The researchers show that the TME in PDAC is dramatically altered by several ECM proteins, including type I collagen. Type I collagen increases PDAC tumor-initiating potential, self-renewal and the frequency of cancer stem cells (CSCs) through the activation of FAK. While FAK overexpression increased tumor initiation, it was demonstrated that FAK inhibition reduced PDAC growth in vitro and in vivo. In an in vivo murine PDAC model, FAK inhibitor-treated tumors grew significantly slower than tumors in vehicle-treated control animals. In addition, tumor regression was enhanced by the addition of a FAK inhibitor to Gem-Pac and tumor regrowth was also significantly delayed in animals treated with the combination of a FAK inhibitor with Gem-Pac, as compared to Gem-Pac alone.

Oncotarget Publication Describing the Preferential Targeting of Cancer Stem Cells by FAK Inhibition in Breast Cancer Models

In a paper by Vihren Kolev et al., titled “Inhibition of FAK Kinase Activity Preferentially Targets Cancer Stem Cells,” Verastem researchers demonstrated that FAK inhibition significantly reduced the proportion of CSCs in mice bearing xenograft models of triple-negative breast cancer (TNBC), as evidenced by a reduced tumor-initiating capability upon re-implantation. In contrast, the cytotoxic chemotherapeutic agents, paclitaxel and carboplatin, enriched the number of CSCs. Importantly, FAK inhibition weakened the chemotherapy-induced enrichment of CSCs in vitro and delayed tumor regrowth following cessation of chemotherapy. In addition, an active mutant form of β-catenin reversed the preferential targeting of CSCs by FAK inhibition, suggesting that this targeting is mediated, at least in part, through attenuating β-catenin activation. The preferential targeting of CSCs by FAK inhibitors provides a rationale for the clinical development of FAK inhibitors aimed to increase durable responses for cancer patients.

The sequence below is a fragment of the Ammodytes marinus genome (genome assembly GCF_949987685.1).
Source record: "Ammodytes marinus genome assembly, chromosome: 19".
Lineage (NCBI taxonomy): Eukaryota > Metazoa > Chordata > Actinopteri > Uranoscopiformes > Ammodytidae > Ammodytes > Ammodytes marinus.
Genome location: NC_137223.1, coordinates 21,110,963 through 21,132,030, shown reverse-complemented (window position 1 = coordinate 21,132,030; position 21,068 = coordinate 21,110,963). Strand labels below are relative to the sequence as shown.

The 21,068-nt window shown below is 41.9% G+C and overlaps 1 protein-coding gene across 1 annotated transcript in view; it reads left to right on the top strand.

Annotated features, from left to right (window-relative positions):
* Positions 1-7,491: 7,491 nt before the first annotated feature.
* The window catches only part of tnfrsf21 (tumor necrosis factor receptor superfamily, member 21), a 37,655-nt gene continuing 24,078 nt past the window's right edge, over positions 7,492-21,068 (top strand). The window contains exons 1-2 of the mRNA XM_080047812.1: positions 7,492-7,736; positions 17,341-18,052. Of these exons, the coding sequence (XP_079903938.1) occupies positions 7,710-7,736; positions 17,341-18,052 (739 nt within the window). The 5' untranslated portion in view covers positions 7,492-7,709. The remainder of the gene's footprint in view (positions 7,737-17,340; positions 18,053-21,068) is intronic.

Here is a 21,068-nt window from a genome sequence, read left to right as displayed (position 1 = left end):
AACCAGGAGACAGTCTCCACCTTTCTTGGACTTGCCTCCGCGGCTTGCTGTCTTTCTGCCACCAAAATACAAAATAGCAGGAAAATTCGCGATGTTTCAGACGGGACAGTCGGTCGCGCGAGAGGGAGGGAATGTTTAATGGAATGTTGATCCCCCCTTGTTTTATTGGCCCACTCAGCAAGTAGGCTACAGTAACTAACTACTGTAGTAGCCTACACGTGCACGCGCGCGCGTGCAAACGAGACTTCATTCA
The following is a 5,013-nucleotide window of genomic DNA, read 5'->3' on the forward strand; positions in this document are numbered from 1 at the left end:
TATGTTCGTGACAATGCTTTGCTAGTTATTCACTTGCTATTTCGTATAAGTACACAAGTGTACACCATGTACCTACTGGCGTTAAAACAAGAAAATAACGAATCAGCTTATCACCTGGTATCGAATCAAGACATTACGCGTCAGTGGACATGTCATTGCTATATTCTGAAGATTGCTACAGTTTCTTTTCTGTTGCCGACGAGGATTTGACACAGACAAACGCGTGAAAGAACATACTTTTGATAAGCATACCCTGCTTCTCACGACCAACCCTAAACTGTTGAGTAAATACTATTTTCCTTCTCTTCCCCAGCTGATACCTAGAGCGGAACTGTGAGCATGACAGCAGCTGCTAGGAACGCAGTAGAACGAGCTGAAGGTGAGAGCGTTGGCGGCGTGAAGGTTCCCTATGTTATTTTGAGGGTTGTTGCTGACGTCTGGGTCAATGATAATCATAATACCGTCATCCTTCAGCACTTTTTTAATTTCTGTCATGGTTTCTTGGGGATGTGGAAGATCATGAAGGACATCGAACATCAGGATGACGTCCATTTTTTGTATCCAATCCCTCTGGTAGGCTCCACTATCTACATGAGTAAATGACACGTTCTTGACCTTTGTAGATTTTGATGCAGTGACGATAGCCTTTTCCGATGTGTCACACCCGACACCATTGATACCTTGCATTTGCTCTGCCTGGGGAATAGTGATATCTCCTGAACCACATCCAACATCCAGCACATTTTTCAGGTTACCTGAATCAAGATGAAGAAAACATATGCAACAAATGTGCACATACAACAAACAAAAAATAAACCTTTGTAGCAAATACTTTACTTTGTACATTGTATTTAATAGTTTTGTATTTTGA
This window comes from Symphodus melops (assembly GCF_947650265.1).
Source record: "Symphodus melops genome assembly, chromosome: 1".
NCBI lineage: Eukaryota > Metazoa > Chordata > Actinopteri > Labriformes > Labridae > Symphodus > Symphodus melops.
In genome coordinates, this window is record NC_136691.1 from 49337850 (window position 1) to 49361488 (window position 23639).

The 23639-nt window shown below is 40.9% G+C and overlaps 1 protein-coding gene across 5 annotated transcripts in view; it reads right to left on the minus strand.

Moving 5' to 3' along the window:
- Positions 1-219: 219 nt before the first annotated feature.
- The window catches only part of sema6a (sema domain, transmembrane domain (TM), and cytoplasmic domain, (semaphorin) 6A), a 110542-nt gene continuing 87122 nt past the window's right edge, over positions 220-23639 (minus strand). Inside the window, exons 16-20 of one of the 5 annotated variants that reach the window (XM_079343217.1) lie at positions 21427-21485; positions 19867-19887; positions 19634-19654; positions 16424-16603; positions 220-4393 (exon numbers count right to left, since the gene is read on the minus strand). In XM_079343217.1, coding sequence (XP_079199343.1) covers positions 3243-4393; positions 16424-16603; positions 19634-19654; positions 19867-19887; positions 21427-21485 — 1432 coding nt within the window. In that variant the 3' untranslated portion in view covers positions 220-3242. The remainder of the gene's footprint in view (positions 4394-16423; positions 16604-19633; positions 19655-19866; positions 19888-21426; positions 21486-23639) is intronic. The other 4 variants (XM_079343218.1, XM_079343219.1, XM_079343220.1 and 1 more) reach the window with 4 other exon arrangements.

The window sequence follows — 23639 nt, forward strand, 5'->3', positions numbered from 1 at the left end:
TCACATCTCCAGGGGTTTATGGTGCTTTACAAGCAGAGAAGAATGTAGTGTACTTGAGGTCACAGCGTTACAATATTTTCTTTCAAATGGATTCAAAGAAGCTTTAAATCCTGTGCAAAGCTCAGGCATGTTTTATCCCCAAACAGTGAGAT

About the Tumor Microenvironment

The TME encompasses multiple tumor and non-tumor cell populations and an extracellular matrix that support cancer cell survival. This includes immunosuppressive regulatory T-cells, myeloid-derived suppressor cells, tumor-associated macrophages, cancer-associated fibroblasts, and extracellular matrix proteins that can hamper the entry and therapeutic benefit of cytotoxic T-cells and anti-cancer drugs. In addition to targeting the proliferative and survival signaling of cancer cells, Verastem’s product candidates, including duvelisib and defactinib, also target the TME to potentially improve response to therapy.

About Focal Adhesion Kinase and Defactinib